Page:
“He rode over the drawbridge into the great courtyard, and the echo of his horse’s hoof beats was the only sound that greeted him.” From Stories of the Knights of the Round Table, by Henry Gilbert, p. 106.
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He rode over the drawbridge into the great courtyard, and the echo of his horse’s hoof beats was the only sound that greeted him. With a tug of the reigns the horse reared up and whinnied, eyes bulging and nostrils flaring. Faldo scanned the courtyard’s perimeter, shaded by the massive timber balconies above. Matching his movement, the horse turned in a slow, wary circle. Something was wrong.
The last time Faldo had set foot in this courtyard it had been bursting with noise, on the first market day of spring. People from the surrounding towns had flung off the stinking furs of a long, dark winter, scrubbed themselves pink in the brooks and streams, and donned clean linen breaches and tight-laced kirtles. They’d traveled for days, then waited in long queues to gain entry to the massive courtyard. Once inside the near-circular enclosure, goods were arrayed by type, in baskets and barrels, on makeshift tables, and in the backs of wagons. There were spring vegetables and herbs, mounds of cut flowers, wood carvings and ironworks toiled over in the cold months, embroidery, skeins of wool, beeswax candles, pies and cakes, gleaming jars of new honey, and baskets of speckled blue and brown eggs.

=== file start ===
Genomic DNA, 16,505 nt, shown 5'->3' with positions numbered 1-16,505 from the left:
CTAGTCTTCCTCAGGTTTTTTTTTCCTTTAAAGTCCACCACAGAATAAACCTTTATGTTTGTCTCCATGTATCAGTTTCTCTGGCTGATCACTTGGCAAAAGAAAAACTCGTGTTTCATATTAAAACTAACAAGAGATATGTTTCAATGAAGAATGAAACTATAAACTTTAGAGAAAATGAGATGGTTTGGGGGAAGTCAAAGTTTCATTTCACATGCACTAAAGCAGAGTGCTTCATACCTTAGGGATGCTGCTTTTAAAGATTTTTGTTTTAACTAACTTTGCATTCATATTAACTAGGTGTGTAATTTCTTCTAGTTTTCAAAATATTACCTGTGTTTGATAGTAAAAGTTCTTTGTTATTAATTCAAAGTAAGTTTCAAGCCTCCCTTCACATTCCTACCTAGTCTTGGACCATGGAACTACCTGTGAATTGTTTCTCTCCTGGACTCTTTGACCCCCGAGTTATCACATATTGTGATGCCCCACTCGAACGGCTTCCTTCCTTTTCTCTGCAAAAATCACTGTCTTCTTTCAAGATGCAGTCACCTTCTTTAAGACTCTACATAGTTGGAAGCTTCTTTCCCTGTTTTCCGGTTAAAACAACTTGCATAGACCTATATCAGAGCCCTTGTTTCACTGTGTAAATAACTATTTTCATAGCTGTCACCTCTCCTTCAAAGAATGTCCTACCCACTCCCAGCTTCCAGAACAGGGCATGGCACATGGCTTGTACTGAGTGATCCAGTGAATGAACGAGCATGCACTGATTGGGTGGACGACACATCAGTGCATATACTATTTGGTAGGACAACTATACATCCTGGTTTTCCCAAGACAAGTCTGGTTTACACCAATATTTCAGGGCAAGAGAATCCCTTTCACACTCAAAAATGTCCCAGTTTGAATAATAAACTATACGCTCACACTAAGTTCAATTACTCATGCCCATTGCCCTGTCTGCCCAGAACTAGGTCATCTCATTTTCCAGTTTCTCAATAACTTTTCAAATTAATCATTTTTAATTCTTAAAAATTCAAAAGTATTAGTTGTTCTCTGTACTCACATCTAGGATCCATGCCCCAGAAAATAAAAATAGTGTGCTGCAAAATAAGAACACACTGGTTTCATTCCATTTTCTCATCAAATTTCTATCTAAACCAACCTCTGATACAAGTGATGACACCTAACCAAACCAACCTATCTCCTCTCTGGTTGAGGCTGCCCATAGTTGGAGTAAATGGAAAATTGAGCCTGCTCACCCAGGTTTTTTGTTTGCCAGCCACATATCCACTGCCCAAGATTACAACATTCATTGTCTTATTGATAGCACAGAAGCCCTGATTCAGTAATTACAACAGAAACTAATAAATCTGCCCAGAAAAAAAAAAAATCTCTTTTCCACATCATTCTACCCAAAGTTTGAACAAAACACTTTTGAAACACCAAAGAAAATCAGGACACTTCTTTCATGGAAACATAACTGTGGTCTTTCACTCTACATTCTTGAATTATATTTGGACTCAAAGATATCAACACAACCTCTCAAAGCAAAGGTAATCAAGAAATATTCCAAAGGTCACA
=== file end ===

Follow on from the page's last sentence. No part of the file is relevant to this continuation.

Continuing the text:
Children chased each other between the wagons and stalls, tossing hoops and balls, or clattering together in mock battle with rough wooden swords. Performers were generally relegated to the grounds outside the castle, but the odd juggler or stilt-walker still made his way through the crowd, knowing that folks were more apt to part with their coins before they’d buried them in their pockets than after.
A sudden motion made Faldo spin in his saddle. He squinted, peering into the heaps of discarded wood and moldering bales of hay stacked in the shadow of the far stone wall. A cat, piebald, with one ice-blue eye, sat on an old barrel, twitching its tail seductively. It was thin, half-starved probably, but he recognized it all the same. It was the seer’s cat.
He could picture her now, the old woman with the gnarled fingers full of rings, gold filigree and blood-red rubies stacked next to bands of braided wheatgrass and twine–totemic looking things. He remembered how her eyes, so like those of her cat, had given him such a start in the dim candlelight of her smoke-filled tent. It was just there, he thought, at the edge of the courtyard, that she’d taken his own hand in hers and told him. Told him everything. That this would come to pass. that he would live to see this place hushed, full of ghosts. And now he had.